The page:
Stress: Reflections on a Misunderstood Phenomenon

Stress. We know all
about that, don’t
Reflections on a misunderstood
Campbell Russell July 5 2014
• To briefly explore how we perceive stress
• To have some understanding of the origins of stress
• To consider the outcomes of an action research project
conducted in Cheshire and Cheshire West and Chester
• To consider how we might address stress issues in our work.
What’s causing you to be stressed?
I’m just snowed
under ....
Problems with this?
• It is unclear
• Our response becomes headless chicken
• We focus on the generic
• We may fail to see the causes of our stress that can be
Know your enemy: What is Stress?
• “a pattern of negative physiological states and psychological
responses occurring in situations where individuals perceive
threats to their well-being, which they be unable to meet”
• Lazarus 1975
Does it exist?
• “Stress doesn’t exist as a syndrome”
• However, there is evidence that people reach the point where
• can’t let go of problems;
• avoid situations;
• become dysfunctional.
HSE definition
• “The adverse reaction people have to excessive pressures or
other types of demand placed on them at work”
• Is this broad enough?
HSE Standards
The Management Standards cover six key areas of work design that, if not properly managed, are associated with
poor health and well-being, lower productivity and increased sickness absence. In other words, the six
Management Standards cover the primary sources of stress at work. These are:
• Demands – this includes issues such as workload, work patterns and the work environment.
• Control – how much say the person has in the way they do their work.
• Support – this includes the encouragement, sponsorship and resources provided by the organisation, line
management and colleagues.
• Relationships – this includes promoting positive working to avoid conflict and dealing with unacceptable
• Role – whether people understand their role within the organisation and whether the organisation ensures that
they do not have conflicting roles.
• Change – how organisational change (large or small) is managed and communicated in the organisation.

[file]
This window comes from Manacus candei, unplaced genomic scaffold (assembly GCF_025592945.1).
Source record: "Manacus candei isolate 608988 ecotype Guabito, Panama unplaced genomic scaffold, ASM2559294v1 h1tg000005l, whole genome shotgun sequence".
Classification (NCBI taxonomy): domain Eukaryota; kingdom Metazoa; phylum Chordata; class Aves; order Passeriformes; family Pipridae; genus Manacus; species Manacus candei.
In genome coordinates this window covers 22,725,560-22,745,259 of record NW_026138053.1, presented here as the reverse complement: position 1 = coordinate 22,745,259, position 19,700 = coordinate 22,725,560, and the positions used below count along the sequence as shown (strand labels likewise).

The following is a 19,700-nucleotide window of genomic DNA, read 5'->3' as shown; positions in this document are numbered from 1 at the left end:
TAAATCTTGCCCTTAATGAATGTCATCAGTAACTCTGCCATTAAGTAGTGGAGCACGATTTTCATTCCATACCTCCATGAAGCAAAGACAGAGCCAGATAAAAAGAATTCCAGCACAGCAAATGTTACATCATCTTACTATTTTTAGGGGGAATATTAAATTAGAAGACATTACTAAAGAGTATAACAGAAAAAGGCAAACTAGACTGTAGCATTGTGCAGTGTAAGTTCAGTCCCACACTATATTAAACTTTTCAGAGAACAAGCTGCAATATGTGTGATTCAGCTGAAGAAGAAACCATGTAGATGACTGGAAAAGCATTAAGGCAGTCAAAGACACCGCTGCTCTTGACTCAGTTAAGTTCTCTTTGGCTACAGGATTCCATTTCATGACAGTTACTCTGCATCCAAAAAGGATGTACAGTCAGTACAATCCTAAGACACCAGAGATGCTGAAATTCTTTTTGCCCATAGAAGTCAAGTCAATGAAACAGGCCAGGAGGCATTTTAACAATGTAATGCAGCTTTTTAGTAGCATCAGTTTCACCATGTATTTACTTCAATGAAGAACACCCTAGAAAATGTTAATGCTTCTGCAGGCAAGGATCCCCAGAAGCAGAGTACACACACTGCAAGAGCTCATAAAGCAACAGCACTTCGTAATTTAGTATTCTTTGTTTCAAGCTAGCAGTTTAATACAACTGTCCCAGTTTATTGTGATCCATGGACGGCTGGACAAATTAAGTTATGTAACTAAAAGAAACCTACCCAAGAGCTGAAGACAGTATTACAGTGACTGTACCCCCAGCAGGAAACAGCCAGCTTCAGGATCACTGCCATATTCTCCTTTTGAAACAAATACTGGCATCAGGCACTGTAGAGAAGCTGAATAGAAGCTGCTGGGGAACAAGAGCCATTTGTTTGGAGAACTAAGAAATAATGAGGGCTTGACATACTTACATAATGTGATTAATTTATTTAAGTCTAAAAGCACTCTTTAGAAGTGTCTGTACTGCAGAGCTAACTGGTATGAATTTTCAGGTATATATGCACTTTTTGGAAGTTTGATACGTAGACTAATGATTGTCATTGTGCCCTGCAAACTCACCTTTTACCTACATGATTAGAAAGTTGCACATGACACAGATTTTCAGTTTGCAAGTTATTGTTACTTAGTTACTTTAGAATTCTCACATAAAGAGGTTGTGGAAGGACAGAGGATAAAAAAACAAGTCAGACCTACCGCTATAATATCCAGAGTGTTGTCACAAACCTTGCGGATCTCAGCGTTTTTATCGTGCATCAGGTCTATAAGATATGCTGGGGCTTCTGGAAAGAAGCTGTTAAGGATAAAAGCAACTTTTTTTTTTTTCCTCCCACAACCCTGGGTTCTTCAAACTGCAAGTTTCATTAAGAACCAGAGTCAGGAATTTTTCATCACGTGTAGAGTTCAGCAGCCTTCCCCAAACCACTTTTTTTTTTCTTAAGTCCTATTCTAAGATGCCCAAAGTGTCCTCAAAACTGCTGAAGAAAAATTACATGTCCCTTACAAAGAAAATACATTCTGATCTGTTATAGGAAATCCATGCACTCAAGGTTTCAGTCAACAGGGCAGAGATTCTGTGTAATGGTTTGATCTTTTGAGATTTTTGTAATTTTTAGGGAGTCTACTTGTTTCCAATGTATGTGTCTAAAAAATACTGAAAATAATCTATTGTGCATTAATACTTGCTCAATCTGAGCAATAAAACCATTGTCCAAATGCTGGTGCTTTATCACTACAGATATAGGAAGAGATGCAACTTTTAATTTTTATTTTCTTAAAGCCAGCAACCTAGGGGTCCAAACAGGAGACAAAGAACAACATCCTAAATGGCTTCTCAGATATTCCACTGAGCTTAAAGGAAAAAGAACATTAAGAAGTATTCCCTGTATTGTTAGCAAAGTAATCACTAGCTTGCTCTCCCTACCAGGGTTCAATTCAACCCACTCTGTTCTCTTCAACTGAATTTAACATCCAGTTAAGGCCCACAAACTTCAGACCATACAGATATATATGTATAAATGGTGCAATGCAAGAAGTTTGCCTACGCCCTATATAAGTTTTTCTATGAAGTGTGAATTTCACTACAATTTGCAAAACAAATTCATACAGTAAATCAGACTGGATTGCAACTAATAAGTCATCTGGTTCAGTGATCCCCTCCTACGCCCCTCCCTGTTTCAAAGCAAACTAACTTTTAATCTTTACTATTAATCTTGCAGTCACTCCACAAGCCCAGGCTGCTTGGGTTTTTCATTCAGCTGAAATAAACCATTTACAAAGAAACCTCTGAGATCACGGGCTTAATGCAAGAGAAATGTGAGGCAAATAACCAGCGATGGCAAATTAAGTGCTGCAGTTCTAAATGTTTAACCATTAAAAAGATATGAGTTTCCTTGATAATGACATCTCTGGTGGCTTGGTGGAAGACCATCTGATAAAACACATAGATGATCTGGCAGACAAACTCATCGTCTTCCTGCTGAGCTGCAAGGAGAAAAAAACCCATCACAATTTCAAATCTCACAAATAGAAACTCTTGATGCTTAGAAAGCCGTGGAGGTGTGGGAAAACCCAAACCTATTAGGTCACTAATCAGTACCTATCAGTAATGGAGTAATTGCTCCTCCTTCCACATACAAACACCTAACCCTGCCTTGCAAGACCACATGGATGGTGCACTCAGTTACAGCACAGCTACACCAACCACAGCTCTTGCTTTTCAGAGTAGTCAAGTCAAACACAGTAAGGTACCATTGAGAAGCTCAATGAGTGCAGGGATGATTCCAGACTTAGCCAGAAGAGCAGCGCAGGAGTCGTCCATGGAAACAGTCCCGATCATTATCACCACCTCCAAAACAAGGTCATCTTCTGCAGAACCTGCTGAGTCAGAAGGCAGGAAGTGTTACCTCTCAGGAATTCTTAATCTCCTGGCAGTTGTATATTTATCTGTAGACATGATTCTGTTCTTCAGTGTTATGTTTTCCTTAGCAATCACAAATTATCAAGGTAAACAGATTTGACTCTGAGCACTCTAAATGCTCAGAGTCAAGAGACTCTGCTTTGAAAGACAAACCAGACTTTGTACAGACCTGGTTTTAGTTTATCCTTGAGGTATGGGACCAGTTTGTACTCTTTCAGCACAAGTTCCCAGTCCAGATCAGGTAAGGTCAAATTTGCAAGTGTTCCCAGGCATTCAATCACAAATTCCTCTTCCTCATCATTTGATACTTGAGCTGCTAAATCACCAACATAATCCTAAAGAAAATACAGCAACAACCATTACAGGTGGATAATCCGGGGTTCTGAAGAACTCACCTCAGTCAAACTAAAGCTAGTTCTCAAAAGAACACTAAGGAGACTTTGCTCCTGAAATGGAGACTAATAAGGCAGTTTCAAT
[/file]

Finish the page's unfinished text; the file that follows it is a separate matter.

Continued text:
Task 1
Take one standard
and consider how it
may be breached.
• Groups feedback
• Any burning issues? Examples that must be given?
• What have we learned from the exercise about the sources of stress?
• Key question – have the standards any legal status?
• No, but complying with the standards is a way of avoiding legislation.
Research findings
• 37 schools over an 18 month period. Recently re-run as a pilot
with 3 schools to see if there were any notable changes. There
were not
• Staff are asked to identify stressors
• Common themes
• What do you think were the top 3?
Our results
• Communication
• Relationships
• Technology/admin failure
• Staff meetings that were held to only give instructions
• Vital information withheld
• Too much information
• Failure to give positive feedback
• Strains in the relationship between Head and staff or within staff
body. Favourites; “creeping”, lack of sympathy
• How is the consensus created and maintained
• Professional reliability and inter-dependence. This includes the
“he doesn’t do that for me” comment and colleagues missing
Technology/admin failure
• Photocopier
• Computer crashes
• Office setting deadlines
• Support staff trying to off-load tasks back onto teaching staff.
Case study 1
• Jane has been a KS1 teacher in the same school for nearly 30
years. She teaches in a school that serves a socially
disadvantaged area. Ofsted have recently declared the school
as being one that “requires improvement” largely because of
educational standards in KS1. Jane gained a “good” grading.
• One of Jane’s colleagues, Diane, aspires to headship. She was
rated as “outstanding” She has been teaching year 6 for three
years, and has asked for KS1 experience. The Head announces
that she plans to swap Diane and Jane over. Jane feels highly
stressed by the proposal.
Case study 2
• The staff at a small primary school have always helped out at PTA
events, and more recently have been coming in at weekends and
school holidays at the request of the Head to “manage” their work
• Bob is new to school. Within weeks of his starting, the school was
inspected by Ofsted and Bob’s teaching was rated as “outstanding”.
However, Bob has decided that he also needs a life, and has told the
Head that he isn’t willing to work at weekends and holidays. Bob’s
colleagues have begun to criticise him over small things – whether he
adheres to the washing up protocol for example. He tells friends he
feels uncomfortable at work. His doctor signs him off with depression
Two quick thoughts
“In my experience, teaching is the only job where stress is more
commonly work related than outside life related”
Dr Michael Orton, formerly chief OH Consultant for M&S and Cheshire CC.
Cheshire NUT training 2005
“It’s not your fault, but it is your problem”
Dr Neal Gething , Consultant Psychologist and Senior Partner of “Glowatwork”.
Brent H&S Conference 2010
While we should always look beneath the surface, the source of the
stress is likely to be the job and therefore is a problem you should take
to your union!
However, we cannot simply rely on quoting “standards” or looking to
tackle “management”. The problem is the ours and we need direct
help and support.
Ultimately ....
There are only two things that can change:
1. The situation
2. The individual’s ability to handle the situation
As an individual therefore ..
• If we can change the situation we should do so. This might
mean better time management/prioritising. You need help with
this – the union and supportive colleagues.
• Changing ourselves is equally difficult. Martyrdom isn’t helpful.
• Overcome the need to win; find a place to express emotions;
learn to be “successfully vulnerable”
Over to you

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